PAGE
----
But further, Christ says, “I know thy patience.” Now there be some that labour, and they do it well. But what does hinder then? They only labour for a little season, and then they cease to work and begin to faint. But this church had laboured on for many years; it had thrown out all its energies--not in some spasmodic effort, but in a continual strain and unabated zeal for the glory of God. “I know thy patience." I say again, beloved, I tremble to think how few out of this congregation could win such praise as this. “I know thy works, and thy labour, and thy patience, and how thou canst not bear them which are evil." The thorough hatred which the church had of evil doctrine, of evil practice, and its corresponding intense love for pure truth and pure practicein that I trust some of us can bcar a part. " And thou hast tried them which say they are apostles, and are not, and hast found them liars." Here, too, I think some of us may hope to be clear. I know the difference between truth and error. Arminianism will never go down with us; the doctrine of men ] not suit our taste. The husks, the bran, and the chaff, are not things that we ca feed upon. And when we listen to those who preach another gospel, a holy anze burns within us, for we love the truth as it is in Jesus; and nothing but that will satisfy us. " And hast borne, and hast patience, and for my name's sake hast laboured, and hast not fainted.” They had borne persecutions, difficulties, hardships, embarrassments, and discouragements, yet had they never flagged, but always continued faithful. Who among us here present could lay claim to so much praise as this? What Sunday-school teacher have I here who could say, "I have laboured, and I have borne, and have had patience, and have not fainted." AL, dear friends, if you can say it, it is more than I can. Often have I been ready to faint in the Master's work; and though I trust I have not been tired of it, yet there has sometimes been a longing to get from the work to the reward, and to go from the service of God, before I had fulfilled, as a hireling, my day. I am afraid we have not enough of patience, enough of labour, and enough of goud works, to get even as much as this said of us. But it is in our text, I fear the mass of us must find our character. “Nevertheless I have somewhat against thee, because thou hast left thy first love." There may be a preacher here present Did you ever hear of a minister who had to preach his own funeral sermon? What a labour that must have been, to feel that he had been condemned to die, and - must preach against himself, and condemn himself! I stand here to-night, not in that capacity, but in one somewhat similar. I feel that I who preach shall this night condemn myself; and my prayer before I entered this pulpit was, that I might fearlessly discharge my duty, that I might deal honestly with my own heart, and that I might preach, knowing myself to be the chief culprit, and you each in your measure to have offended in this respect, even though none of you 80 grievously as I have done. I pray that God the Holy Spirit, through his renewings, may apply the word, not merely to your hearts, but to mine, that I may return to my first love, and that you may return with me.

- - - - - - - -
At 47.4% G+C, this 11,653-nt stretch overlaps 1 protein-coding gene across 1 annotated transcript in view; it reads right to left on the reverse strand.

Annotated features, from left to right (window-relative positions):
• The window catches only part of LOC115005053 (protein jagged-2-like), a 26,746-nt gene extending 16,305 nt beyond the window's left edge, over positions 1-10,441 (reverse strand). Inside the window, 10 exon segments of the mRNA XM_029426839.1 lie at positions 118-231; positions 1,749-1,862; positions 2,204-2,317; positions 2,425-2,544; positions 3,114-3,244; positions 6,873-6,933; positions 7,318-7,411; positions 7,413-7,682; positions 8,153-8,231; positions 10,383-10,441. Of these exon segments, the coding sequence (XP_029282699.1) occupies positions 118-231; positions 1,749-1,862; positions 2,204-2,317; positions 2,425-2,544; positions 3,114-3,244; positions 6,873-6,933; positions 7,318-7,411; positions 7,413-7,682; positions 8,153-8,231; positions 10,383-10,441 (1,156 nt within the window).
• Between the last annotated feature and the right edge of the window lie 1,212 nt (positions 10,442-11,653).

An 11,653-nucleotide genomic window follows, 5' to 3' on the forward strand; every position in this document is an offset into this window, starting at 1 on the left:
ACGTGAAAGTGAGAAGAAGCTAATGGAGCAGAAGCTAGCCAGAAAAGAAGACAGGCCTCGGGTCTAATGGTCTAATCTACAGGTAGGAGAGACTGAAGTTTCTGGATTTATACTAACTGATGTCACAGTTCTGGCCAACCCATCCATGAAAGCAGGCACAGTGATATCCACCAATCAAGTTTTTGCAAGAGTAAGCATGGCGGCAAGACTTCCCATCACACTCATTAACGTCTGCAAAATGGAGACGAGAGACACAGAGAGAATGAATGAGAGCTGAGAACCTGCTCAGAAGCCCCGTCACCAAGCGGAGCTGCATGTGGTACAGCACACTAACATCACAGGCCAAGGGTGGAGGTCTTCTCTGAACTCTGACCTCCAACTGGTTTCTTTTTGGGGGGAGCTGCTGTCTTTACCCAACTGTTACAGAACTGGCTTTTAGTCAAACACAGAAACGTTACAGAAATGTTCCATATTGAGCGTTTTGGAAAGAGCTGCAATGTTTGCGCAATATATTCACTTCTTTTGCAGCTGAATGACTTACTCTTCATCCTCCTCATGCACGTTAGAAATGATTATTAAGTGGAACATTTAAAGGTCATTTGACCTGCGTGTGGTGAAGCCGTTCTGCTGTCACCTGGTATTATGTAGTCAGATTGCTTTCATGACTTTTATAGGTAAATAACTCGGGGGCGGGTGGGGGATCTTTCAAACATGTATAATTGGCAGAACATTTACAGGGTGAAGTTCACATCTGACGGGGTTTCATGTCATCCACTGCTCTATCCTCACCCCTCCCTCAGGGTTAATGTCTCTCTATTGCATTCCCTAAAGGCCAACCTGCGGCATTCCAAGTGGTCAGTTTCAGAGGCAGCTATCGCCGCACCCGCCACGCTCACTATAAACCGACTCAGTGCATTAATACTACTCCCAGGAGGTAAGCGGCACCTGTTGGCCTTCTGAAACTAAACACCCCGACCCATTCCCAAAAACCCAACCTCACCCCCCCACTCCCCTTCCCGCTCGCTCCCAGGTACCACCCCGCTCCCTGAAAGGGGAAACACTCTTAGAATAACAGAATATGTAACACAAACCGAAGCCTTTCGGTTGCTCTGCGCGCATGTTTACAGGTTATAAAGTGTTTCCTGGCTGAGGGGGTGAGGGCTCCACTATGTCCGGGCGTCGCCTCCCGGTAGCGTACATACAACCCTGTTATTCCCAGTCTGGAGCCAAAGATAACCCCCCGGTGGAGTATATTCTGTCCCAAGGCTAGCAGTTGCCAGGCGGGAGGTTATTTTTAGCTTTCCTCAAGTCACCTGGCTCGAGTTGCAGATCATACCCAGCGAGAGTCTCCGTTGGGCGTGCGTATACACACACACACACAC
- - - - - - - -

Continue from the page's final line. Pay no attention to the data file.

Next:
In the first place, what was our first love? Secondly, how did we lose it? And thirdly, let me exhort you to get it again.

I. First, what was our first Love? Oh, let us go back-it is not many years with some of us. We are but youngsters in God's ways, and it is not so long with any of you that you will have very great difficulty in reckoning it. Then if you are Christians, those days were so happy that your memory will never forget them, and therefore you can easily return to that first bright spot in your history. Oh, what love was that which I had to my Saviour the first time he forgave my sins. I remember it. You remember each for yourselves, I dare say, that happy hour when the Lord appeared to us, bleeding on his cross, when he seemed to say, and did say in our hearts, “ I am thy salvation; I have blotted out like a cloud thine iniquities, and like a thick cloud thy sins." Oh, how I loved him! Passing all loves except his own was that love which I felt for him then. If beside the door of the place in which I met with him there had been a stake of blazing faggots, I would have stood upon them without chains; glad to give my flesh, and blood, and bones, to be ashes that should testify my love to him Had he asked me then to give all my substance to the poor, I would have given all and thought myself to be amazingly rich in having beggared myself for his name's sake. Had he commanded me then to preach in the midst of all his foes, I could have said:

* There's not a lamb amongst thy flock

I would disdain to feed,
There's not a foe before whose face